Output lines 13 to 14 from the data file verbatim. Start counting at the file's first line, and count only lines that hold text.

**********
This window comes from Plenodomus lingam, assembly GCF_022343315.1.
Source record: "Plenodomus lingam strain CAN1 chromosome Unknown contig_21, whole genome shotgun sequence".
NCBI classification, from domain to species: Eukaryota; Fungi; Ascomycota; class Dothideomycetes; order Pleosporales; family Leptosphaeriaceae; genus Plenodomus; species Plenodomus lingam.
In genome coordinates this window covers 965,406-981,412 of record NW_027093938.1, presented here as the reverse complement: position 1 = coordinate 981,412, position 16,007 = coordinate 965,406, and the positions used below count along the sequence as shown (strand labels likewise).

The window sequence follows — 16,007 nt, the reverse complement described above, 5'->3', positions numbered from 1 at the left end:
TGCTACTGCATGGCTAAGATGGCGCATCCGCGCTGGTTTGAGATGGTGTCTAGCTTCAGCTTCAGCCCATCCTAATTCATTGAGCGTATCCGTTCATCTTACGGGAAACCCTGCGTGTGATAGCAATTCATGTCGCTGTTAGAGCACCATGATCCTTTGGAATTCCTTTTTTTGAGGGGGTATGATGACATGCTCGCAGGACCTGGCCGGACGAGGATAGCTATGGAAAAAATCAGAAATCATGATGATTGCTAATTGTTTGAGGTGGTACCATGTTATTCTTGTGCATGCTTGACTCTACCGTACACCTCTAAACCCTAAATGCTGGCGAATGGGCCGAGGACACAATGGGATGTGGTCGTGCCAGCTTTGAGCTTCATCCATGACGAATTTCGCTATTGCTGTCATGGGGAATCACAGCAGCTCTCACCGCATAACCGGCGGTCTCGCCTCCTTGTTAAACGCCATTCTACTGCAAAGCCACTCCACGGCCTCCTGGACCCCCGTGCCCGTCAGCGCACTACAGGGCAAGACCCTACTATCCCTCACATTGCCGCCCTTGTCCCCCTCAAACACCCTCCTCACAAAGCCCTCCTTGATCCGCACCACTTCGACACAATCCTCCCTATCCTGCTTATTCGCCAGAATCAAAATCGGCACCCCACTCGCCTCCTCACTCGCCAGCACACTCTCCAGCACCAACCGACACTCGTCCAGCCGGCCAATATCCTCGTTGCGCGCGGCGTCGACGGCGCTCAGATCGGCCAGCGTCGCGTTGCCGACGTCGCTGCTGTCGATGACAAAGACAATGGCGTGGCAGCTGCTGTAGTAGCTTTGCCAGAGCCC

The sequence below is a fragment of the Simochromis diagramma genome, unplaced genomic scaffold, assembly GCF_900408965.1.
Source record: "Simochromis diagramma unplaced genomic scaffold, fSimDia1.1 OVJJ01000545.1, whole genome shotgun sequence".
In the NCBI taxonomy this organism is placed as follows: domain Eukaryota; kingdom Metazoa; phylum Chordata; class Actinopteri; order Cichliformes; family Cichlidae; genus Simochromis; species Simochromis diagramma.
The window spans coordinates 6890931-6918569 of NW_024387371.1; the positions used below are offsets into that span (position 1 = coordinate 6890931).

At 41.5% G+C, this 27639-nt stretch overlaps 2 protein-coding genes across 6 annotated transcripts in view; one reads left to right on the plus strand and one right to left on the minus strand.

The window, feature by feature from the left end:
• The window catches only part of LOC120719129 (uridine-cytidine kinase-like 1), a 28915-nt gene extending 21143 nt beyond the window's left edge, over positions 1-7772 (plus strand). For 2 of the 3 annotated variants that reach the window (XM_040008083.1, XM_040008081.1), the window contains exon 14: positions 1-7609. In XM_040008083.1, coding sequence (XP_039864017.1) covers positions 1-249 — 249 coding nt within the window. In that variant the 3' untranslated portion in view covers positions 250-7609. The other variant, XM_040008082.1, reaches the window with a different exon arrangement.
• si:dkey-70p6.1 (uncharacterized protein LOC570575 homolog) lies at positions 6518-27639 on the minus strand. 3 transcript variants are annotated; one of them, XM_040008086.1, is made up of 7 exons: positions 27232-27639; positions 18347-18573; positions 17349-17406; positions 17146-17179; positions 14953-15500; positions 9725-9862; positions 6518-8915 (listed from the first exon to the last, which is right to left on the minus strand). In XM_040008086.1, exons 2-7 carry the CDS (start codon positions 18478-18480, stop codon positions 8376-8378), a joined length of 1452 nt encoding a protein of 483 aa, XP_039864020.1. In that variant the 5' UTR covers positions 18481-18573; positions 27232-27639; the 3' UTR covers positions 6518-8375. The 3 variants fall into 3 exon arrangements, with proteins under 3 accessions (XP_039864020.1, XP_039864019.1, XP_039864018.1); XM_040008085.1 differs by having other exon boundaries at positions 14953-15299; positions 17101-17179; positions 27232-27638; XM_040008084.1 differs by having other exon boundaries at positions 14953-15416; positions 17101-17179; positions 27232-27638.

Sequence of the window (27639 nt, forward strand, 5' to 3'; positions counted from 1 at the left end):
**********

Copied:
• The window catches only part of LOC120719129 (uridine-cytidine kinase-like 1), a 28915-nt gene extending 21143 nt beyond the window's left edge, over positions 1-7772 (plus strand). For 2 of the 3 annotated variants that reach the window (XM_040008083.1, XM_040008081.1), the window contains exon 14: positions 1-7609. In XM_040008083.1, coding sequence (XP_039864017.1) covers positions 1-249 — 249 coding nt within the window. In that variant the 3' untranslated portion in view covers positions 250-7609. The other variant, XM_040008082.1, reaches the window with a different exon arrangement.
• si:dkey-70p6.1 (uncharacterized protein LOC570575 homolog) lies at positions 6518-27639 on the minus strand. 3 transcript variants are annotated; one of them, XM_040008086.1, is made up of 7 exons: positions 27232-27639; positions 18347-18573; positions 17349-17406; positions 17146-17179; positions 14953-15500; positions 9725-9862; positions 6518-8915 (listed from the first exon to the last, which is right to left on the minus strand). In XM_040008086.1, exons 2-7 carry the CDS (start codon positions 18478-18480, stop codon positions 8376-8378), a joined length of 1452 nt encoding a protein of 483 aa, XP_039864020.1. In that variant the 5' UTR covers positions 18481-18573; positions 27232-27639; the 3' UTR covers positions 6518-8375. The 3 variants fall into 3 exon arrangements, with proteins under 3 accessions (XP_039864020.1, XP_039864019.1, XP_039864018.1); XM_040008085.1 differs by having other exon boundaries at positions 14953-15299; positions 17101-17179; positions 27232-27638; XM_040008084.1 differs by having other exon boundaries at positions 14953-15416; positions 17101-17179; positions 27232-27638.